Photo by Greg Blake MillerWayne and Phyllis Torrey, alongside the power meter, celebrate their array’s first day in action.
After eight years in Las Vegas, the Torreys had decided that there had to be a better way to power the house than the smorgasbord of natural gas, oil and coal from which NV Energy generates nearly 90 percent of its electricity. Wayne is a retired telecommunications engineer; he worked for IBM for 25 years, and he knows how to analyze a problem and see when conventional thinking is untenable. “Energy is a fundamental resource we don’t seem to be able to live without, at least not and have a civilized society,” he says. “And yet every form of energy we currently use seems to have a lot of problems associated with it.” Coal pollutes, depends on long-distance vehicular transport, and coal-fired plants suck up prodigious amounts of water. Oil is dirty, geopolitically problematic and finite. Atomic energy generates millennia worth of deadly waste that nobody seems to want to store or figure out how to recycle.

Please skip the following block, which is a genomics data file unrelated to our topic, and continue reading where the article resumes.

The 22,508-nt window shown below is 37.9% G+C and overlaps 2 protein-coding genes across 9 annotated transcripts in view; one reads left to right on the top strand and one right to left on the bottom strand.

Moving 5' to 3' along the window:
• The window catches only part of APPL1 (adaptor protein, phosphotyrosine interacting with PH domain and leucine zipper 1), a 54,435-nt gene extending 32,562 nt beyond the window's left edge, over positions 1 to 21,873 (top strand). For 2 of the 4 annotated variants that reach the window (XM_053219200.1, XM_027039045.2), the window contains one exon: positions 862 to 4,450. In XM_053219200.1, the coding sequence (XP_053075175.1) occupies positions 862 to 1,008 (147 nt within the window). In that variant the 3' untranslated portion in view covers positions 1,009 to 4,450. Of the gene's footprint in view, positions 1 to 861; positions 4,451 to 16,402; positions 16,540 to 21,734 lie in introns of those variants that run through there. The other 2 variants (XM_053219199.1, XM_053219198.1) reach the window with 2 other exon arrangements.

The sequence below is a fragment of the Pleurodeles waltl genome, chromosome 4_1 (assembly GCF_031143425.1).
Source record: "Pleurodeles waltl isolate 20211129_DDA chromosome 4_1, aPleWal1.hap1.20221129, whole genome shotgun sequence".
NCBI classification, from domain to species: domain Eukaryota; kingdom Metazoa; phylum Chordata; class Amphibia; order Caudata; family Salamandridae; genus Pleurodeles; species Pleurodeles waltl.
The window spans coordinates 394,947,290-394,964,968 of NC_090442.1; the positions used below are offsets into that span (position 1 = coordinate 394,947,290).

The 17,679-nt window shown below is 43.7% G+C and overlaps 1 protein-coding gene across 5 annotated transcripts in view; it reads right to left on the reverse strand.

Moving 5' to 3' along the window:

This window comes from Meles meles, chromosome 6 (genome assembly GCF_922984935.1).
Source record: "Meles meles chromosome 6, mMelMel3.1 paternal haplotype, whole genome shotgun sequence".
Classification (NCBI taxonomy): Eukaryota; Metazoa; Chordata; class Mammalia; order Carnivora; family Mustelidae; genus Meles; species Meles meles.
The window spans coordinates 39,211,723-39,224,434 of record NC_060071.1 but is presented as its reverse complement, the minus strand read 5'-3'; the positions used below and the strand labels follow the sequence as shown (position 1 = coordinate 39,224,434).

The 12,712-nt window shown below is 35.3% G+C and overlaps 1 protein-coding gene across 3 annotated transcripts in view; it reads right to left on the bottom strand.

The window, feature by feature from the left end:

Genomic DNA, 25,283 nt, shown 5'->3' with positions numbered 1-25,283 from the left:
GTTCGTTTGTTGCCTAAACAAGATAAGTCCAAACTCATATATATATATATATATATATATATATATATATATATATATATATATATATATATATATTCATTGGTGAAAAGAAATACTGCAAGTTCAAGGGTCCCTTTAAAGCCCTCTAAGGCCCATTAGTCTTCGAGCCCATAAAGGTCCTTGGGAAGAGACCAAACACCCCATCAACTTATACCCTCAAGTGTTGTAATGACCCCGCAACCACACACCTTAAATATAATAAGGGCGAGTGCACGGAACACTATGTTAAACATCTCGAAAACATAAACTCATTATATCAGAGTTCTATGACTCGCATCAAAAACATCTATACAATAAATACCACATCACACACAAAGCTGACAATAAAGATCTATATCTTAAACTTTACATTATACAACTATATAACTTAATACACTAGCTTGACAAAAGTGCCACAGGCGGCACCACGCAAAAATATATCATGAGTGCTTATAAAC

Renewable resources, on the other hand—well, wait a minute. Phyllis knows they can have drawbacks, too. “A long time ago, back in the late ’70s, we lived in the mountains of Colorado,” she says. “And there was a guy right down the hill from us who put up a wind turbine and it was right across the street from our bedroom window. And you could hear that thing running. And then it fell down. So it was very messy and very noisy. Wind was just not quite what we wanted. But this appears to be very clean, quiet, hopefully very reliable. Talk to us a couple years from now.”